Excerpts from Lumen Fidei, The Light of Faith (Part 3)

In the Easter liturgy, the light of the paschal candle lights countless other candles.  Faith is [likewise] passed on, we might say, by contact, from one person to another, just as one candle is lighted from another. (§37)

The transmission of the faith not only brings light to men and women in every place; it travels through time, passing from one generation to another. …It is through an unbroken chain of witnesses that we come to see the face of Jesus. But how is this possible? How can we be certain, after all these centuries, that we have encountered the “real Jesus”? Were we merely isolated individuals… a certainty of this sort would be impossible. I cannot possibly verify for myself something which happened so long ago. But this is not the only way we attain knowledge. …Faith’s past, that act of Jesus’ love which brought new life to the world, comes down to us through the memory of others — witnesses — and is kept alive in that one remembering subject which is the Church. …The love which is the Holy Spirit and which dwells in the Church unites every age and makes us contemporaries of Jesus…. (§38)

It is impossible to believe on our own. Faith is not simply an individual decision which takes place in the depths of the believer’s heart, nor a completely private relationship between the “I” of the believer and the divine “Thou,” between an autonomous subject and God. By its very nature, faith is open to the “We” of the Church; it always takes place within her communion.(§39)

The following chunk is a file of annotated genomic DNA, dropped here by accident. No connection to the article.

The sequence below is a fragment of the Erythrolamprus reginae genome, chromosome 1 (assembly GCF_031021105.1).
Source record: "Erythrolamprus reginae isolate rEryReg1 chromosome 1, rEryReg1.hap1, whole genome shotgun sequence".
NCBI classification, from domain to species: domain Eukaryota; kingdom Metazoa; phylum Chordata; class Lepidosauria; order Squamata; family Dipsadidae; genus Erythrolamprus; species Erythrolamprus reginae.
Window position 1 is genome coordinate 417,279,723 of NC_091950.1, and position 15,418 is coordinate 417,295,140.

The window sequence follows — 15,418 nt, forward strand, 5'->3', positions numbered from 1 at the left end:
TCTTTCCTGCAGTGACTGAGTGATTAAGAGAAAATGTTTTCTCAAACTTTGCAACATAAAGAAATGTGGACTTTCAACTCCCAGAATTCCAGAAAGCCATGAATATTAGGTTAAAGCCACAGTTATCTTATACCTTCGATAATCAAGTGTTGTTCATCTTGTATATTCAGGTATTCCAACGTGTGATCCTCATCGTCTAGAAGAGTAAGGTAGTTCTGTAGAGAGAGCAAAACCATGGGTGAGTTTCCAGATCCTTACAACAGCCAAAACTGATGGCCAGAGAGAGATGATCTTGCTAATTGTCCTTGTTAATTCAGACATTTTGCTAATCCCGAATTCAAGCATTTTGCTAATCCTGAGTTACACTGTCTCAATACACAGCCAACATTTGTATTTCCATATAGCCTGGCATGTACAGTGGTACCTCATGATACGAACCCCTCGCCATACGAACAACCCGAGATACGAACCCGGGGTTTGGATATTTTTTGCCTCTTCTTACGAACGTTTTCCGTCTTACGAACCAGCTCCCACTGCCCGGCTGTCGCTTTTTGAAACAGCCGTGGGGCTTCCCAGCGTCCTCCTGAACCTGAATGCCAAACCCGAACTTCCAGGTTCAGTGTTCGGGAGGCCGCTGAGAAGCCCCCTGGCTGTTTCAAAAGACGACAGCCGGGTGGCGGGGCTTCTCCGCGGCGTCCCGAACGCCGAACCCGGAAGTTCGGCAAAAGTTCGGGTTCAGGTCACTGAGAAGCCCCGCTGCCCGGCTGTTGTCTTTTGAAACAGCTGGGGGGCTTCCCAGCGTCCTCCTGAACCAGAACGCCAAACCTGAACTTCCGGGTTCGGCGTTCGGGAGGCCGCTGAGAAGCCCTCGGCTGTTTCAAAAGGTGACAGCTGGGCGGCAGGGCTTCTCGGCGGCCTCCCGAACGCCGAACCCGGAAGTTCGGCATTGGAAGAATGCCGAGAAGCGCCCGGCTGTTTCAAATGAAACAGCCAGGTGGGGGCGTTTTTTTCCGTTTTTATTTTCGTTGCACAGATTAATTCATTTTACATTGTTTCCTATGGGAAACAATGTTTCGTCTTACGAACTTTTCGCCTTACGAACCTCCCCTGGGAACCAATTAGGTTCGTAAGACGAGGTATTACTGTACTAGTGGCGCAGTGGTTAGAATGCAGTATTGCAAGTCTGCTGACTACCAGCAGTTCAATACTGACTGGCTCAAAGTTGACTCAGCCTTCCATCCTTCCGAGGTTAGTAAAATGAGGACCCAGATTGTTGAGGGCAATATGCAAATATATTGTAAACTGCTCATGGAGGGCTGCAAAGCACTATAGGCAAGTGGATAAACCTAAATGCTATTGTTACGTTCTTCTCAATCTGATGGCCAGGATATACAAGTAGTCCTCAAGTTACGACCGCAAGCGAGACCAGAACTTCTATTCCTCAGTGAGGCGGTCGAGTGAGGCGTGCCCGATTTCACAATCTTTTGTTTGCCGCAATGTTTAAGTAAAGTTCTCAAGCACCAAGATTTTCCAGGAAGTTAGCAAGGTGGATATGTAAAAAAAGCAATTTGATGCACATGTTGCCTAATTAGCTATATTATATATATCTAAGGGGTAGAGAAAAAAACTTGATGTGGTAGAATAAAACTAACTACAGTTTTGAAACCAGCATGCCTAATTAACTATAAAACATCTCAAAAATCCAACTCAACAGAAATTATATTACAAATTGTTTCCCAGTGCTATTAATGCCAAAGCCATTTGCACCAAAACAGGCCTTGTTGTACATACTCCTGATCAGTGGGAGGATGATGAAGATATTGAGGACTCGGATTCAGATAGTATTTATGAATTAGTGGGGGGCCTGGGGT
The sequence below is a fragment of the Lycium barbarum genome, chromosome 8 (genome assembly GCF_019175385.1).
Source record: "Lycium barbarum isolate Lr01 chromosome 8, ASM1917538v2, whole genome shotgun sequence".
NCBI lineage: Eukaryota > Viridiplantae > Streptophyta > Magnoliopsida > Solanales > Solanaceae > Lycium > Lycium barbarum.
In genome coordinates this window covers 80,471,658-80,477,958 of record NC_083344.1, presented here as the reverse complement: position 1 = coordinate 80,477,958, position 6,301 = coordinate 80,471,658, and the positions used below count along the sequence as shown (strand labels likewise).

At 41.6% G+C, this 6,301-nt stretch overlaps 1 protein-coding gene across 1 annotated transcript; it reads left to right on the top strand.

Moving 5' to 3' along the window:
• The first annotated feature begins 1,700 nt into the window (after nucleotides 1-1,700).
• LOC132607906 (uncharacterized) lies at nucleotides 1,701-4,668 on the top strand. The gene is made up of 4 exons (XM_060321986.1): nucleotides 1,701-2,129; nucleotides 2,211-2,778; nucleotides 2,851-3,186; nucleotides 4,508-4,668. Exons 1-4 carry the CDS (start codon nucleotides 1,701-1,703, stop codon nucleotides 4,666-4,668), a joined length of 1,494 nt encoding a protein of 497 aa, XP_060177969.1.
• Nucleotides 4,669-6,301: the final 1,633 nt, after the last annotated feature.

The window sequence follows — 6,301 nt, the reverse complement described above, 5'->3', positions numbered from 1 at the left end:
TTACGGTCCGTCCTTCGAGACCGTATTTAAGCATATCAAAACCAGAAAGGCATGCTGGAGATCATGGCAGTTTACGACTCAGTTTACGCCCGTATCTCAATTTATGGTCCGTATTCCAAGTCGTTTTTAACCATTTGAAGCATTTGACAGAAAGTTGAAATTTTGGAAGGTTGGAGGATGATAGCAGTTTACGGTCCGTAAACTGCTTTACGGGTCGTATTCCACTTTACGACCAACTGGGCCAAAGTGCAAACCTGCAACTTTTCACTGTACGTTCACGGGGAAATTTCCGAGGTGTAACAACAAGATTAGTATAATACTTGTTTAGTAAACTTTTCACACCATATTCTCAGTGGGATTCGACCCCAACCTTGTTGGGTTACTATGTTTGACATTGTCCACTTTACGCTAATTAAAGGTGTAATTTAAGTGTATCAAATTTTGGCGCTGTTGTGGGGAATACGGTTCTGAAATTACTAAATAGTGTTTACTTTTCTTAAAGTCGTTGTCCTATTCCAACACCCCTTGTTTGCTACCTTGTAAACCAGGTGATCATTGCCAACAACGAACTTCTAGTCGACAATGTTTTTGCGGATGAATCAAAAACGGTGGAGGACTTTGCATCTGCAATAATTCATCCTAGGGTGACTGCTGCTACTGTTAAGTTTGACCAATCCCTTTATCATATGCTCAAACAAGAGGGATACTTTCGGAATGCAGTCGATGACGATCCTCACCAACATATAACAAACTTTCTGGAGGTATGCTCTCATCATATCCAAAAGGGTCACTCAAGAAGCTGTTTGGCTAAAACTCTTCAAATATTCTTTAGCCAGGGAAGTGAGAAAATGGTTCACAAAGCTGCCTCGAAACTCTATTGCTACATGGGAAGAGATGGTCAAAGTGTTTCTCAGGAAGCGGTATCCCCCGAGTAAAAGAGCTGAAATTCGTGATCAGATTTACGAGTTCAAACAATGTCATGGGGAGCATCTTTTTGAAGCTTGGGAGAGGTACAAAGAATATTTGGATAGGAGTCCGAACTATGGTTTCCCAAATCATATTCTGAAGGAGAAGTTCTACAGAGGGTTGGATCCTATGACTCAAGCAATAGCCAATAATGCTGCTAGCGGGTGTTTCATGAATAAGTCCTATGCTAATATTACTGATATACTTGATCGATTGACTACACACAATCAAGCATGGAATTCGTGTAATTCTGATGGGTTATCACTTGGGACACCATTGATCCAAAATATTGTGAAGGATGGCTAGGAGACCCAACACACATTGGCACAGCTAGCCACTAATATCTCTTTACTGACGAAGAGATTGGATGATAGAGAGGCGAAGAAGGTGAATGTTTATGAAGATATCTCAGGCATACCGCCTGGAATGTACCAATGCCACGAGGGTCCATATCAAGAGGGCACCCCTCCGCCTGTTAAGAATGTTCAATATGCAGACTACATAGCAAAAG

The Church, like every family, passes on to her children the whole store of her memories. But how does this come about in a way that nothing is lost, but rather everything in the patrimony of faith comes to be more deeply understood? It is through the apostolic Tradition preserved in the Church with the assistance of the Holy Spirit that we enjoy a living contact with the foundational memory. …For transmitting a purely doctrinal content, an idea might suffice, or perhaps a book, or the repetition of a spoken message. But what is communicated in the Church, what is handed down in her living Tradition, is the new light born of an encounter with the true God…. There is a special means for passing down this fullness, a means capable of engaging the entire person, body and spirit, interior life and relationships with others. It is the sacraments, celebrated in the Church’s liturgy. (§40)

The transmission of faith occurs first and foremost in baptism. Some might think that baptism is merely a way of symbolizing the confession of faith, a [teaching] tool for those who require images and signs, while in itself ultimately unnecessary. An observation of Saint Paul about baptism reminds us that this is not the case (see Romans 6:4). (§41)

[Baptism] is not an act which someone can perform on his own, but rather something which must be received by entering into the ecclesial communion which transmits God’s gift. No one baptizes himself, just as no one comes into the world by himself. Baptism is something we receive. (§41)